Red Deer (Cervus elaphus)

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The Red deer is the largest land animal in the UK. The species was extinct across much of England, Wales and lowland Scotland by the late 1700s owing to deforestation and human disturbance.

Red deer population subsequently increased in Scotland because of the stalking interest. It can cause considerable damage to forestry and, to a lesser extent, agricultural crops.

The rut is from mid-September to mid-October. Peak times of activity are at dawn and dusk. In the Highlands of Scotland, Red deer use the open hills during the day and descend to lower ground during the night.

The Red deer’s traditional stronghold is in Scotland, particularly the Highlands, the South-West and the major islands. The estimated Red deer population in Scotland is between 350,000 and 400,000.

 

Facts about Red Deer

Adult sizeUp to 190 kg , 107cm-122cm at shoulder
ColorationReddish brown in summer, in winter brown to grey
AntlersBranched – up to 16 points
Social groupsMainly solitary, same sex groups occurs in Highlands
OffspringOne calf born mid-May / mid-July
HabitatWoodland and forest, open moor and hill
FeedingGrazers and dwarf shrubs e.g. Heather and Bilberry

SIKA Deer (Cervus Nippon)

The Sika deer is a non-native deer species in the UK. Sika deer originates from Japan and mainland Eastern Asia and was introduced in the mid-17th century. The Sika deer is a medium-sized deer – between a Roe and a Red deer. Sika and Red deer may hybridise. The rut is in late-September to end…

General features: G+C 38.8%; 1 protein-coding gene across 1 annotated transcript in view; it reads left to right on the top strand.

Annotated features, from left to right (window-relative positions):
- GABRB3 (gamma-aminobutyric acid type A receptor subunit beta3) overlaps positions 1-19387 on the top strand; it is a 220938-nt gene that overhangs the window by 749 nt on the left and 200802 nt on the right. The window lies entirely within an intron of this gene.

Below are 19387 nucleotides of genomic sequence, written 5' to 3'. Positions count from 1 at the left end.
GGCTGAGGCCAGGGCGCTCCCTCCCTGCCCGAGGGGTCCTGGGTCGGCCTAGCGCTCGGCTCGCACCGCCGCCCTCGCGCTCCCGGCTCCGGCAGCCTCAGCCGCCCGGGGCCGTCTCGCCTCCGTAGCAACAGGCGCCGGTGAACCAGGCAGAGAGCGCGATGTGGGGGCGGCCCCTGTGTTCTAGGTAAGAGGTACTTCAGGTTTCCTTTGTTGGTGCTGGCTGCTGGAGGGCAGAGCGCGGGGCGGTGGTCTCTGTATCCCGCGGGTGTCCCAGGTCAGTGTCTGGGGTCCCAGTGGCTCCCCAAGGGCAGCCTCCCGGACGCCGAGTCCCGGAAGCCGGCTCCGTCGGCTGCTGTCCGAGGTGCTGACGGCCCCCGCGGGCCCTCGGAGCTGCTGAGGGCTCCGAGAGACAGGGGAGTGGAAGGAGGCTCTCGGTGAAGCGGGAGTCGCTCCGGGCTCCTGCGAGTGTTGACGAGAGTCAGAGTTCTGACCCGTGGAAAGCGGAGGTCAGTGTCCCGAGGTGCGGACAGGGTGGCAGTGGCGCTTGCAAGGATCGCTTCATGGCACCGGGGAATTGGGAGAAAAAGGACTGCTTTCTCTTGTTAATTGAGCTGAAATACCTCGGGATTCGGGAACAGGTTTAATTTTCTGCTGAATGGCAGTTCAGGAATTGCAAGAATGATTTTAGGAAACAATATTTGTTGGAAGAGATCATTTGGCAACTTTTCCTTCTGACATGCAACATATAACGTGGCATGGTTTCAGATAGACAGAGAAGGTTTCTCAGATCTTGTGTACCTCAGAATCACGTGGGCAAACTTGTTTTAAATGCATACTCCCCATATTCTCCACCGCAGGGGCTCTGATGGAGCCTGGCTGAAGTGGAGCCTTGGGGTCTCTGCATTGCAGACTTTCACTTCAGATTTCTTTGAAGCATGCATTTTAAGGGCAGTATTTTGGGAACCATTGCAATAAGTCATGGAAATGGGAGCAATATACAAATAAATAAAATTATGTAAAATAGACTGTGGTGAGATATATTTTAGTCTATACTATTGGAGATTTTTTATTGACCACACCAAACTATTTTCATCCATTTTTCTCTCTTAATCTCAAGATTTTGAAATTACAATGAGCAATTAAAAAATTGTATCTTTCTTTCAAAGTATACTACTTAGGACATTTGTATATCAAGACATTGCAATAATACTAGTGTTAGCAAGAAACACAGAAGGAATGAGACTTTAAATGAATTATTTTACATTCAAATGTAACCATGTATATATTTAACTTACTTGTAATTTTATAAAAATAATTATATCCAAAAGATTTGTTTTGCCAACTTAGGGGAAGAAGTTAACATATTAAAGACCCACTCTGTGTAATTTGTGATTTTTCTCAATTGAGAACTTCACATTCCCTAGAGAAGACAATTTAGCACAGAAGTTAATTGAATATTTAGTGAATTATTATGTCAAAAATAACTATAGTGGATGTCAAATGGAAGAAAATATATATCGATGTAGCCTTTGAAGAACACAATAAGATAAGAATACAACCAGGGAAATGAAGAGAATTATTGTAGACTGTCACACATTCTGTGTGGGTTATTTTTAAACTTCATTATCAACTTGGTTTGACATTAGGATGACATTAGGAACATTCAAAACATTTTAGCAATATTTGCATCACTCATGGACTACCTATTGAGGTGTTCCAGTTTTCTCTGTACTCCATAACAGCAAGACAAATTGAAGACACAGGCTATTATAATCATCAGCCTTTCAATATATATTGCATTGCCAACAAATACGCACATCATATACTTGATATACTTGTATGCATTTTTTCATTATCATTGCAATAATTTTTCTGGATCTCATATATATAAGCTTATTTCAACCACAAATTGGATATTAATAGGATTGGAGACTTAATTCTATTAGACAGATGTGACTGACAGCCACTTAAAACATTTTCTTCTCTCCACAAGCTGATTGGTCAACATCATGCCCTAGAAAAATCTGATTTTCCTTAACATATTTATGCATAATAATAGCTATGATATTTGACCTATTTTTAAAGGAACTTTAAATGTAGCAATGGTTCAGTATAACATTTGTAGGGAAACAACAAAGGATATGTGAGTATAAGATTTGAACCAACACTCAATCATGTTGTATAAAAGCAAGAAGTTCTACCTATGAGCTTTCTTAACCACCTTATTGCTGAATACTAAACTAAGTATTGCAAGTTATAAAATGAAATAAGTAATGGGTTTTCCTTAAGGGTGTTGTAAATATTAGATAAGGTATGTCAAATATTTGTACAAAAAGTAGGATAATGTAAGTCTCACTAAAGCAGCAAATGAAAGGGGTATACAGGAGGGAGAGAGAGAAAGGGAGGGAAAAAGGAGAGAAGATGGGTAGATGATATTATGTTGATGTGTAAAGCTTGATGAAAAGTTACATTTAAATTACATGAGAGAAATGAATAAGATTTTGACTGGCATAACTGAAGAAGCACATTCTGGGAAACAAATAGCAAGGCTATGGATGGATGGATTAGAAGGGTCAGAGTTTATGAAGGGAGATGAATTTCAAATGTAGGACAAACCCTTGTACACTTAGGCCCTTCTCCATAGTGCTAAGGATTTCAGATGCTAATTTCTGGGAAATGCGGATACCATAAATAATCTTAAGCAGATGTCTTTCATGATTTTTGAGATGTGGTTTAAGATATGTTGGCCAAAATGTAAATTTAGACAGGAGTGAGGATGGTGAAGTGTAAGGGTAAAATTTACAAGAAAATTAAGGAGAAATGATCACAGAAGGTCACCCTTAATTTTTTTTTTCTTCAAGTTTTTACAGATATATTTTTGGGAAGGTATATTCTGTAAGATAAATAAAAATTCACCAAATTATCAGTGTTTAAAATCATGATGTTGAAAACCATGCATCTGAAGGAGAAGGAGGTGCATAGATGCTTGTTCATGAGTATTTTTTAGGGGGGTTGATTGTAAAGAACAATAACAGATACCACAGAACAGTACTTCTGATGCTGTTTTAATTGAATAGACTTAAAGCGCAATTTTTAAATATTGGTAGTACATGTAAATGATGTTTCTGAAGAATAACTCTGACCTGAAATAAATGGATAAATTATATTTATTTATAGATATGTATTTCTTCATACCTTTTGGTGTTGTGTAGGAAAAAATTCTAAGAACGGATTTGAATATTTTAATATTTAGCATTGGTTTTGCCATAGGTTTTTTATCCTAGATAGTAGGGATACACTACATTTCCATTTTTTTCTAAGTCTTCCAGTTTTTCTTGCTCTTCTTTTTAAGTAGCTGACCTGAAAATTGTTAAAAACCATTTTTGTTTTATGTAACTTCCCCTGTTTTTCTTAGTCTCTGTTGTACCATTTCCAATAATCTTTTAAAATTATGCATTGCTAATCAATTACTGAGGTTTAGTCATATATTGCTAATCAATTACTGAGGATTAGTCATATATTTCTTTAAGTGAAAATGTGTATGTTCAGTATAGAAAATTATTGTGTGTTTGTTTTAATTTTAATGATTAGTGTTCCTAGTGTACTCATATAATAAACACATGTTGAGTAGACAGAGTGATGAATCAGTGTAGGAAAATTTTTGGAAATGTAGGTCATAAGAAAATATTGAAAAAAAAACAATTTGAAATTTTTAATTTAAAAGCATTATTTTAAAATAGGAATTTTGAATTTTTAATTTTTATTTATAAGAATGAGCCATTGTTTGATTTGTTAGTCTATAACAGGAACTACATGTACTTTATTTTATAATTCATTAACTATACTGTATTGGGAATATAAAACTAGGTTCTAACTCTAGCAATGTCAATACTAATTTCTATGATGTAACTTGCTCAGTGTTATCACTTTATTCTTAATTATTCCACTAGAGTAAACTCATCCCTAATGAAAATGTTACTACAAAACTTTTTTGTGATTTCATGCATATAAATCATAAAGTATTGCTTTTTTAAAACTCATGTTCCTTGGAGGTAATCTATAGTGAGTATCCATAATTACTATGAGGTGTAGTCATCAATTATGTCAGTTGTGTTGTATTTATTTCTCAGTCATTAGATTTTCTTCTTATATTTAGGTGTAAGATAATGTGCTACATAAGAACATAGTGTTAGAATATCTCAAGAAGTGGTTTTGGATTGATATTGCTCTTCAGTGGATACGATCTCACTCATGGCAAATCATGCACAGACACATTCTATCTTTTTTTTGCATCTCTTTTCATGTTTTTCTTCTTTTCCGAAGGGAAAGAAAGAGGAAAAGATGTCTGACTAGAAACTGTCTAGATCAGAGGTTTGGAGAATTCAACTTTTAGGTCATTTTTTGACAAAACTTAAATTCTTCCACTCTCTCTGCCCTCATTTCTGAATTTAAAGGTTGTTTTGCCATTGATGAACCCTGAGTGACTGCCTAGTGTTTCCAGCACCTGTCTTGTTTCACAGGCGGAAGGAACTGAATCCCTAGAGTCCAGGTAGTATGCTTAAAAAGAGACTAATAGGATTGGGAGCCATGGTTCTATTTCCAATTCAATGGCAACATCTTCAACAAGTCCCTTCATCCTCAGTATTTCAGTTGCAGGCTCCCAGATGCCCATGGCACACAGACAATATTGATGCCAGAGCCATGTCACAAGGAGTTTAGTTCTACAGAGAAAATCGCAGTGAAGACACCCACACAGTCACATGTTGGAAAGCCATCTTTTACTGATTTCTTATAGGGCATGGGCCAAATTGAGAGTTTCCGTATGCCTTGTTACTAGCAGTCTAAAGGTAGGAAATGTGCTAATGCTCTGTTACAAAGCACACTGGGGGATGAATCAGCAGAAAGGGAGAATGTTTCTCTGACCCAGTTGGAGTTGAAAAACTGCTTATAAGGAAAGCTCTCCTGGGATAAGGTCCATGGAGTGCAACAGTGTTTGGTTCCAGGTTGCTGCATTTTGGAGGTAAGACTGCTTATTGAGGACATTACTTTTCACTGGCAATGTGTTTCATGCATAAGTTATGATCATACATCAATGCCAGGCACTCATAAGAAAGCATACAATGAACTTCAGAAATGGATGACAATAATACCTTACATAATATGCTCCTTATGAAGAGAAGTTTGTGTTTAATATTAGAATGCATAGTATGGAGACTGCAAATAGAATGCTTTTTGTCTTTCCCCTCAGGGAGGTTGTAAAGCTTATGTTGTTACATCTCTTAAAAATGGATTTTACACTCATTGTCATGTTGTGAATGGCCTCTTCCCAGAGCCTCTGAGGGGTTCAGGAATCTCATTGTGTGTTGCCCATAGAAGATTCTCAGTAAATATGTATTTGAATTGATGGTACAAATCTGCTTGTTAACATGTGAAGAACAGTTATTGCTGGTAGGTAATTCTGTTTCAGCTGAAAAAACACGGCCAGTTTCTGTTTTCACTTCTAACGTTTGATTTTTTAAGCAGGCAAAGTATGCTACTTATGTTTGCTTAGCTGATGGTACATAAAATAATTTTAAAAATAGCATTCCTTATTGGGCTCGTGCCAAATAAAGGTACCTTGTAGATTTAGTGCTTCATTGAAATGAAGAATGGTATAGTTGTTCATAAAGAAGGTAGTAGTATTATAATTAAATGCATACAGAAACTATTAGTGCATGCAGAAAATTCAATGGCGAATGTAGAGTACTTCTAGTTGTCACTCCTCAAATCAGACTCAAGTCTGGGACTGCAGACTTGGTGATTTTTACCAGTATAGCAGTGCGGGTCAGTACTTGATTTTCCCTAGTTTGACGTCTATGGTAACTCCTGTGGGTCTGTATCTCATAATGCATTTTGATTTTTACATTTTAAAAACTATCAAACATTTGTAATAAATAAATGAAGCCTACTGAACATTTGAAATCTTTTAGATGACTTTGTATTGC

Fallow Deer (Dama dama)

The Fallow deer went extinct in Britain during the last Ice Age, and was re-established by the Normans in the 11th century. Non-native but considered naturalised. The Fallow deer prefers mature broadleaved or mixed woodlands. The rut is from late-September to mid-October. Peak times of activity are at dawn and dusk. In Scotland, it occurs…

Red Deer (Cervus elaphus)

The Red deer is the largest land animal in the UK. The species was extinct across much of England, Wales and lowland Scotland by the late 1700s owing to deforestation and human disturbance. Red deer population subsequently increased in Scotland because of the stalking interest. It can cause considerable damage to forestry and, to a…

Roe Deer (Capreolus capreolus)

The Roe deer is the smallest native British deer. It was close to extinction some 300 years ago and still localised a century ago. A reintroduction program has steadily expanded Roe deer range since the 1960s. In some areas, Roe deer are seen as pest because of damage to agriculture and forestry. The rut (mating…